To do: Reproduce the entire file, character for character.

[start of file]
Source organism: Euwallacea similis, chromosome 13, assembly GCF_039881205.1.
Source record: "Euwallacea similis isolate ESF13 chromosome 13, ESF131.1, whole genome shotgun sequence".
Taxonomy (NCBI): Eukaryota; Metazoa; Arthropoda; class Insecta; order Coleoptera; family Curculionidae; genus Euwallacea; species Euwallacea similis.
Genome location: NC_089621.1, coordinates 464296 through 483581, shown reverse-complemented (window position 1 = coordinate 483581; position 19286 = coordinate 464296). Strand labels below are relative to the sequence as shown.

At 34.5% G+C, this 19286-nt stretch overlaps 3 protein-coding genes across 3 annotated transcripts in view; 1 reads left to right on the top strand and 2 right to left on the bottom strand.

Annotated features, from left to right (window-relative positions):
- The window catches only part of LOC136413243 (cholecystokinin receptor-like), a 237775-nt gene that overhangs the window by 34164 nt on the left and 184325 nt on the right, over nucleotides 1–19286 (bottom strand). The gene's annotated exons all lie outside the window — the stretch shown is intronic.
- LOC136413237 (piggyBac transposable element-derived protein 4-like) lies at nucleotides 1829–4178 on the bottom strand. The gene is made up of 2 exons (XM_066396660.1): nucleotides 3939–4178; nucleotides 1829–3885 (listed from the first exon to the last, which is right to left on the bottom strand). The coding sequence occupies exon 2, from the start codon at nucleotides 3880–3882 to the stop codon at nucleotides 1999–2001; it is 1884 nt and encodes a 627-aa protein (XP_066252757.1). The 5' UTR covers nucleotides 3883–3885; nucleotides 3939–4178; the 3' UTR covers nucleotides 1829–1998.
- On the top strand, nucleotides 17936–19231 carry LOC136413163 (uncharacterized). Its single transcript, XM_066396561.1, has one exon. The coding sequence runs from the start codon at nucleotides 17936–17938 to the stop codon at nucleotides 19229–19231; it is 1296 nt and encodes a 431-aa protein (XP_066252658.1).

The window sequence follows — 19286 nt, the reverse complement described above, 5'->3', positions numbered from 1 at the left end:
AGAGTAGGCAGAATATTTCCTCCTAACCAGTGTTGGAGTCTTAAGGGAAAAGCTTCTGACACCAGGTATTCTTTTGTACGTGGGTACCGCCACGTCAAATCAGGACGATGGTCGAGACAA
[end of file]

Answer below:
Source organism: Euwallacea similis, chromosome 13, assembly GCF_039881205.1.
Source record: "Euwallacea similis isolate ESF13 chromosome 13, ESF131.1, whole genome shotgun sequence".
Taxonomy (NCBI): Eukaryota; Metazoa; Arthropoda; class Insecta; order Coleoptera; family Curculionidae; genus Euwallacea; species Euwallacea similis.
Genome location: NC_089621.1, coordinates 464296 through 483581, shown reverse-complemented (window position 1 = coordinate 483581; position 19286 = coordinate 464296). Strand labels below are relative to the sequence as shown.

At 34.5% G+C, this 19286-nt stretch overlaps 3 protein-coding genes across 3 annotated transcripts in view; 1 reads left to right on the top strand and 2 right to left on the bottom strand.

Annotated features, from left to right (window-relative positions):
- The window catches only part of LOC136413243 (cholecystokinin receptor-like), a 237775-nt gene that overhangs the window by 34164 nt on the left and 184325 nt on the right, over nucleotides 1–19286 (bottom strand). The gene's annotated exons all lie outside the window — the stretch shown is intronic.
- LOC136413237 (piggyBac transposable element-derived protein 4-like) lies at nucleotides 1829–4178 on the bottom strand. The gene is made up of 2 exons (XM_066396660.1): nucleotides 3939–4178; nucleotides 1829–3885 (listed from the first exon to the last, which is right to left on the bottom strand). The coding sequence occupies exon 2, from the start codon at nucleotides 3880–3882 to the stop codon at nucleotides 1999–2001; it is 1884 nt and encodes a 627-aa protein (XP_066252757.1). The 5' UTR covers nucleotides 3883–3885; nucleotides 3939–4178; the 3' UTR covers nucleotides 1829–1998.
- On the top strand, nucleotides 17936–19231 carry LOC136413163 (uncharacterized). Its single transcript, XM_066396561.1, has one exon. The coding sequence runs from the start codon at nucleotides 17936–17938 to the stop codon at nucleotides 19229–19231; it is 1296 nt and encodes a 431-aa protein (XP_066252658.1).

The window sequence follows — 19286 nt, the reverse complement described above, 5'->3', positions numbered from 1 at the left end:
AGAGTAGGCAGAATATTTCCTCCTAACCAGTGTTGGAGTCTTAAGGGAAAAGCTTCTGACACCAGGTATTCTTTTGTACGTGGGTACCGCCACGTCAAATCAGGACGATGGTCGAGACAA